It was early June and I was driving in the Northampton area when I saw a turtle the size of a football crossing the road. I had to straddle it with the vehicle and realized while parking that it was not a snapping turtle but a wood turtle, a species on the state endangered list. It was the first time I had seen a rare turtle on my own! Fortunately I had a camera and before I placed the animal safely on the side of the road, I snapped the pictures here and filed a report with our Natural Heritage & Endangered Species Program.
June through September is a time when normally aquatic turtles leave the relative safety of their water world and venture overland in search of nesting sites. MassWildlife biologists have been fielding phone calls and emails from people seeing these animals in their yards, on rural roads, and busy highways. Many people want to help these turtles, an understandable instinct, but take the advice of our specialists on responsible turtle assistance!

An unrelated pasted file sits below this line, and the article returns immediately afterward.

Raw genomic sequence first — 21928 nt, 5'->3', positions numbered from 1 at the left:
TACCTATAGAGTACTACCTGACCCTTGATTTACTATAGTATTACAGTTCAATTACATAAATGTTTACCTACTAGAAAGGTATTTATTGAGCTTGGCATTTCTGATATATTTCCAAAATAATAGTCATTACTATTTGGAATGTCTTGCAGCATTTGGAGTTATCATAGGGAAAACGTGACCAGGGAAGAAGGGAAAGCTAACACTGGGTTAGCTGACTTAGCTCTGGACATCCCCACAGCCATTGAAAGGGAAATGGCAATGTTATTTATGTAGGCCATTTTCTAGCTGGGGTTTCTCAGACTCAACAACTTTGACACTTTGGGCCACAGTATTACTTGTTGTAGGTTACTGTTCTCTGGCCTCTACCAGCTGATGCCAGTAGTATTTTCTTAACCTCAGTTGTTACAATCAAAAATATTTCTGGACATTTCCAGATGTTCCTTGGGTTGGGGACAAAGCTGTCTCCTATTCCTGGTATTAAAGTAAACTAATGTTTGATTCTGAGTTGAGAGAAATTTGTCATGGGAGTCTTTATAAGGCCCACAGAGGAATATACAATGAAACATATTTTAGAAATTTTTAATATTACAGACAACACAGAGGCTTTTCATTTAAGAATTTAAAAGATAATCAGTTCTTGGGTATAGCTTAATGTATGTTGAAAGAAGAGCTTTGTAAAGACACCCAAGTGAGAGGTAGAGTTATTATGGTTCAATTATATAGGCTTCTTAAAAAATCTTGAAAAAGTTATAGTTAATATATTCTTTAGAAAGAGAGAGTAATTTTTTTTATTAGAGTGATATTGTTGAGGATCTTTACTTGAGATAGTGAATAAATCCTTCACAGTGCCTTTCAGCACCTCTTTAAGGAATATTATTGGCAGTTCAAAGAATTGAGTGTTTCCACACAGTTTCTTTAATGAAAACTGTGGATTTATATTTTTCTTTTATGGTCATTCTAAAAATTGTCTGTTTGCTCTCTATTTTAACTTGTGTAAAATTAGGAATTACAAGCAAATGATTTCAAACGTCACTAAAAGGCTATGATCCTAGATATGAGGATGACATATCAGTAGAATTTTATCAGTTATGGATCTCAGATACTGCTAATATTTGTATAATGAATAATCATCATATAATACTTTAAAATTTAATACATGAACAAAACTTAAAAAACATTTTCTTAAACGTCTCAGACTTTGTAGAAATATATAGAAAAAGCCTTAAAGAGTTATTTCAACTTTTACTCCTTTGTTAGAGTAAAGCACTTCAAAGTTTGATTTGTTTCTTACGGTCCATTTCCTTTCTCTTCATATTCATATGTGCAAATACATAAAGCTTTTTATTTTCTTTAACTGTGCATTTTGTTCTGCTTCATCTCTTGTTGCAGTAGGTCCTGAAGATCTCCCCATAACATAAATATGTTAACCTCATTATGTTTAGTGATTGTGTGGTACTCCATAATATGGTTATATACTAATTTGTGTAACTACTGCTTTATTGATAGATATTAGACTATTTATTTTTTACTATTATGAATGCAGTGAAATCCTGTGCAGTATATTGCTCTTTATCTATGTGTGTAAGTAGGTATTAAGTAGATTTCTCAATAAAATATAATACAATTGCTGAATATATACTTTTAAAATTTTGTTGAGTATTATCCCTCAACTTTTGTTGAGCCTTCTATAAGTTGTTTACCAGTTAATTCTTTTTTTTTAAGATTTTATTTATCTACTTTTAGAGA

- Be sure to consider your own safety when helping a turtle across the road. Don’t put yourself or other people in harm’s way.
- Always move a turtle across the road in the direction it is heading. Large snappers may be safely held with one hand on the tail and another hand slid under the turtle to support its weight. Picking turtles up only by the tail can damage their spine. I’ve used a shovel to push the big ones across a street! Other smaller turtles can be safely held by the sides of the shell.
- Don’t take turtles elsewhere! Turtles travel to the same nesting areas year after year and do not know where to nest or how to return to its home range if moved. Some turtles species only live on land, so taking them to a pond or other location is ineffective (and illegal).
- Report rare turtles! Take a picture of both the underside (plastron) and top side (carapace) of the turtle to assist in identification and fill out a Rare Species Observation form
Get more turtle conservation tips and facts
Safe crossings to all!
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